A Neko Tribute to Audrey Kawasaki
What happens when a couple of Nekos find a Japanese artist that completely captivates their imagination?
I’m not sure if “cosplay” applies to works of art, but the challenge was irresistible. Please accept our humble tribute to the distinctive talent of Audrey Kawasaki.
As described in an interview by MacTribe Magazine, “painter and illustrator Audrey Kawasaki is known for ethereal oil-on-wood paintings of women and girls that look more like watercolor than oil. With graceful curves and haunting porcelain doll faces, her figures are simultaneously vulnerable and seductive.”
Though this delicate combination may have disturbed her art professors (who told her to stop, and “never work like that again,”) luckily for all of us, Audrey didn’t listen. Her very first painting (pictured below) in what has since become her own unique style gave her such a “huge spark in her heart,” that she left her New York art school after only two years, recognizing that the standards for ‘fine art’ were too inaccessible and high class for her taste.
So who is Audrey Kawasaki? The daughter of two Japanese immigrants who met in Southern California, gave birth to a daughter in 1982, and from that moment on, instilled in her an equal appreciation of her Japanese heritage and innate artistic talent as she grew up in the heart of Los Angeles.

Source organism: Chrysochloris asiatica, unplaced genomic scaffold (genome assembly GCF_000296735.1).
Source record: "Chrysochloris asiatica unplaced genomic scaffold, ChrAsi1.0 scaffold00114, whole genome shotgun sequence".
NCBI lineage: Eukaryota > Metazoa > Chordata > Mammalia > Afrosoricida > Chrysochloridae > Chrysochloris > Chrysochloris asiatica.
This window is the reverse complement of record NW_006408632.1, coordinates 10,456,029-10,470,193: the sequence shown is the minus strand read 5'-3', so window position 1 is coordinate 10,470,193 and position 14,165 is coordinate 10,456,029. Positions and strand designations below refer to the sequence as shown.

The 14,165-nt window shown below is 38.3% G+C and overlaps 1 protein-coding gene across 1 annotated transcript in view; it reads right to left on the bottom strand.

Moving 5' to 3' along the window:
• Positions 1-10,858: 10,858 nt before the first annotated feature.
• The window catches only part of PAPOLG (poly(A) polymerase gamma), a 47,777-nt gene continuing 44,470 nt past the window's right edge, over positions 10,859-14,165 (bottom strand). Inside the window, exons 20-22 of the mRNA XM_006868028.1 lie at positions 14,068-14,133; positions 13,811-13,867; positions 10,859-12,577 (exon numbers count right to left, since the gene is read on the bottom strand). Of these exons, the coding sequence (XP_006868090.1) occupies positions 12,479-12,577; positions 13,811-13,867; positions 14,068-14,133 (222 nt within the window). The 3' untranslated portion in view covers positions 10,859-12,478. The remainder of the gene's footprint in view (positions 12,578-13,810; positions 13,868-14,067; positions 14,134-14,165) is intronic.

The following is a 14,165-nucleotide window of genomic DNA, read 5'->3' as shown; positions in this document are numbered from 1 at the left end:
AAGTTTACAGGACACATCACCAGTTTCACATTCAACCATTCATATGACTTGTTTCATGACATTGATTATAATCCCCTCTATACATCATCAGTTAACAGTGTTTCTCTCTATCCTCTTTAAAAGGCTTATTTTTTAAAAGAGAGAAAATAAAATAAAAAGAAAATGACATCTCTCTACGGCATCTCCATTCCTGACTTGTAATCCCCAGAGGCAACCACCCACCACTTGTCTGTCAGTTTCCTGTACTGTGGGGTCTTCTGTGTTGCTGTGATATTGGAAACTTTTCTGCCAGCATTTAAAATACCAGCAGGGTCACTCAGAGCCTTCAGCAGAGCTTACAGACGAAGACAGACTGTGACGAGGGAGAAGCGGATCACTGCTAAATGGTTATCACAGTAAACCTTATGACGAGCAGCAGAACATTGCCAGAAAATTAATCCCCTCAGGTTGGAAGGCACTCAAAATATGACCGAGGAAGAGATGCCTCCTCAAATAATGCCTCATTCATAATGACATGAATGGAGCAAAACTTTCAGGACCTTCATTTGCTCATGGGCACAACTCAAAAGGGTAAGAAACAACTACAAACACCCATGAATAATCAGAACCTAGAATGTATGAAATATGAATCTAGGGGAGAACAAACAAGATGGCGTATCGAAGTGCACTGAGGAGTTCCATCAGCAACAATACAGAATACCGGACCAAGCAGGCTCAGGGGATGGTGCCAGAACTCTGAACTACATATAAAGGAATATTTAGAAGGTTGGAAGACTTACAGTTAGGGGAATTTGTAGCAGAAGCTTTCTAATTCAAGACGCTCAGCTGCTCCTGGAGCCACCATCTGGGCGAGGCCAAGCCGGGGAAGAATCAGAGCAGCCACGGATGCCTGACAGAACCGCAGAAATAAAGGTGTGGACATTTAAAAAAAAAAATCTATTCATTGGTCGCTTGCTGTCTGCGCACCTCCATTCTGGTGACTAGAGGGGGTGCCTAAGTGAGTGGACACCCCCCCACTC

Where does Audrey draw her inspiration? “I learned from Japanese manga comics actually. I wanted to be a manga artist. Girls with big dreamy, twinkling eyes, and cheesy girly drama.”
What other artists does she admire? James Jean, Sam Weber, Esao Andrews, Jonathan Weiner (Viner), and Japanese artists including Aya Kato, Hideaki Kawashima, Fuco Ueda, and Katsuya Terada (no specific website found, but google will bring you to a lot of random art and sites).
Like most artists, Audrey is her own worst critic. “During painting, I have a few moments when the piece starts to come together, and there’s this feeling of satisfaction and all. But in the end I always feel that I can do better. I have to stop somewhere though, so when I decided it’s ok to finish, it’s done! I rarely go back.”
Which is quite the opposite of her two Neko admirers, who can’t stop going back to look for more.
Update January 2012: read her interview in Juxtapoz magazine, as posted on Audrey’s LiveJournal page.
My Audrey-Style Avatar:
Note: if you want to keep your own skin, you can get the “parted lips” look by adding a tattoo layer from Tuli.
More About Audrey:
Visit her website here.
Read an interesting interview here.
View her latest works from the “Restlessly Still” show, now on display from July 30 through August 27 at the Merry Karnowsky Gallery in Los Angeles
Inspiration, modeling encouragement, and Second Life photography by the equally talented Bobby Yoshikawa <3***
© Stacia Villota / Virtual Neko in Second Life 2011